“Forward 50” marks end of Tulsa Tech’s first 50 years and launches next 50 years
TULSA, Okla. – Tulsa Tech honors its first 50 years since its inception as it launches its next 50 years of strategic workforce education with the Forward 50 Industry Exchange Conference on Tuesday, April 26 at its Owasso campus.
More than 175 area business leaders provided input on Tulsa Tech’s education programming in facilitated discussions with program directors.
“As Tulsa Tech is the single largest supplier of trained workforce in the Tulsa region, we continuously seek ways to ensure our programming meets the demands of industry,” Tulsa Tech Superintendent and CEO
Dr. Steve Tiger said. “Forward 50 Industry Exchange Conference is about creating a two-way dialogue between our employers and our program directors. The candid feedback of employers who hire our students or would
hire our students is critical to our long-term strategy for workforce development.”
Tulsa Tech is the oldest and largest Career Tech district in Oklahoma. Originally formed in 1965 as part of Tulsa Public Schools, Tulsa Tech became an independent school district in 1973. In fiscal year 2015, Tulsa Tech is serving more than 22,000 enrollees in corporate training programs, almost 9,500 in short-term courses, and 4,890 in its career major programs. Additionally, 917 high school students receive training from Tulsa Tech
teachers at area partner schools.
“Ultimately, our long-term strategic plan calls for a quality job for every Tulsa Tech student and a skilled workforce for every company,” Tiger said. “However, we can’t do it alone. This initiative helps strengthen our partner relationships with area educators and better aligns our program portfolio with the workforce needs in the community.”
In addition to the dialogue with employers, the conference held presentations by Oklahoma-based economist Dr. Mark Snead, president and CEO of RegionTrack, Inc., and Oklahoma’s Secretary of Education Natalie Shirley, president of Oklahoma State University – Oklahoma City.
Data shared in Dr. Snead’s presentation explained the focus is increasingly on improving workers and not increasing jobs. Meaning, Tulsa Tech should now be “more focused on improving worker skills, developing and utilizing the region’s existing labor force to a greater extent, and on increasing income growth rather than job growth.”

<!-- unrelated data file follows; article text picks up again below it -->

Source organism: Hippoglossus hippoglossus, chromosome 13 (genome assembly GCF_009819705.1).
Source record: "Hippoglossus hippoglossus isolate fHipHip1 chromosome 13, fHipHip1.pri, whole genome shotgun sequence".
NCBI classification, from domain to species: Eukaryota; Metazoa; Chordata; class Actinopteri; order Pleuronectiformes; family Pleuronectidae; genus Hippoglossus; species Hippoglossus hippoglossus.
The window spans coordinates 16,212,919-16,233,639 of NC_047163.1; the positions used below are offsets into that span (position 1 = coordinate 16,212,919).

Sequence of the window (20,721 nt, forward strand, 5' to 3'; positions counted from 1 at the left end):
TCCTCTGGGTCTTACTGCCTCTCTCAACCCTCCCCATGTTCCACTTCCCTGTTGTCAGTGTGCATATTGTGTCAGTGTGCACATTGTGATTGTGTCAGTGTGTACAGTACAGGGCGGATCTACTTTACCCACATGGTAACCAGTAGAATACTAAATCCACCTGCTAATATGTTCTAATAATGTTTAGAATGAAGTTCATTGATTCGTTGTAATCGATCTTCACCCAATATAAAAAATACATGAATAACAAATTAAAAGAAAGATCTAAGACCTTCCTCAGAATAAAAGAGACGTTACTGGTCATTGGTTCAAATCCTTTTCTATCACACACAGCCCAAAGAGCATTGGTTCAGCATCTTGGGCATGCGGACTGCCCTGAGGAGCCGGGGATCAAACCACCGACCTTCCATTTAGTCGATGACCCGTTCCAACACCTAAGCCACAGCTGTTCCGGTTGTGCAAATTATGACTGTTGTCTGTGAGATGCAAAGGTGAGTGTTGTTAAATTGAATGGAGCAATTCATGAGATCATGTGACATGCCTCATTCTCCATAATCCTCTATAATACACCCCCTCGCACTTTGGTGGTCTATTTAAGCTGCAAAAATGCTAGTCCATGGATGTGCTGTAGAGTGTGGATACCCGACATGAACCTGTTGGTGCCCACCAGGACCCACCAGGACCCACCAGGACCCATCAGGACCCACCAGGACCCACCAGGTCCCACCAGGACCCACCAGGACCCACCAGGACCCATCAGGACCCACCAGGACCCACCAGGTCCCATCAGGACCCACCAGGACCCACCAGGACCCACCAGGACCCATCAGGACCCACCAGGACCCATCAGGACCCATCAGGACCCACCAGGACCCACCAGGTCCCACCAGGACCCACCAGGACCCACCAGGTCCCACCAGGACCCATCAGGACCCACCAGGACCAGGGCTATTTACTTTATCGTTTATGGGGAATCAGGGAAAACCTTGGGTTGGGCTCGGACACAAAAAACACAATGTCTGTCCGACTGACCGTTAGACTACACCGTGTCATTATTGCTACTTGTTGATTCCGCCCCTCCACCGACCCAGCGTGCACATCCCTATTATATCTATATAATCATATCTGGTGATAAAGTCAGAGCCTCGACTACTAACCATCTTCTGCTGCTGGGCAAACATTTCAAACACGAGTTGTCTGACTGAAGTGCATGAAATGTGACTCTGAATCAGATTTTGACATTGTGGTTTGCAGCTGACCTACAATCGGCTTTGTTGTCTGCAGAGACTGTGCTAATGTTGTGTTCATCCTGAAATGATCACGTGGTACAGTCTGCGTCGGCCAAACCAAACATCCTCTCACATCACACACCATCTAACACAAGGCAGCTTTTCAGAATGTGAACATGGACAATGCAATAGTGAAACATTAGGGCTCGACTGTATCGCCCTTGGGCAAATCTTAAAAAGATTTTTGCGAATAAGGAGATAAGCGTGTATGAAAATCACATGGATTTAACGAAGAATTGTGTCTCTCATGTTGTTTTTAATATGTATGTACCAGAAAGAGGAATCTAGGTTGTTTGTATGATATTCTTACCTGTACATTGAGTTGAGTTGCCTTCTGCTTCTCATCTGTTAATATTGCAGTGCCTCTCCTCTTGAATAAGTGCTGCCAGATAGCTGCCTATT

Sec. Shirley shared research data from Gov. Mary Fallin’s Oklahoma Works initiative. Education attainment must increase a minimum of 23% in associate degrees or certified training by the year 2025. Some of the critical employment needs currently facing Oklahoma employers include: industry certifications in transportation and distribution of goods and services; licensed practical and vocational nurses; supervisors on first-line production; and HVAC and refrigeration mechanics. The critical occupation projections for associate degrees include: registered nurses; medical and clinical lab techs; electronics engineering techs; veterinary techs; and mechanical drafters. Occupations critical for bachelor’s degrees include: accountants and auditors; teachers; financial managers; and management analysts.
“As the Oklahoma economy continues to diversify we must continue to stay in tune with the needs of the business community. Tulsa Tech’s programming evolves based on the employment demands and we’re here to listen, learn and apply it in our planning,” Tiger said. “Working among and with our partners, such as area high schools, higher education providers, area Chambers of Commerce, Tulsa’s Future economic development plan and other Career Tech schools – together, we can forecast workforce needs correctly and exceed expectations of current and prospective new employers.”
Results from the facilitated discussions and adjustments to education programming will be shared with area partners after Tulsa Tech’s summer planning sessions are complete.
Presentation by Dr. Steve Tiger – Superintendent & CEO – Tulsa Tech
Economic Growth & Tulsa Tech
Presentation by Dr. Mark Snead – President & CEO – RegionTrack, Inc.
Presentation by Natalie Shirley – Oklahoma Secretary of Education & President – Oklahoma State University-OKC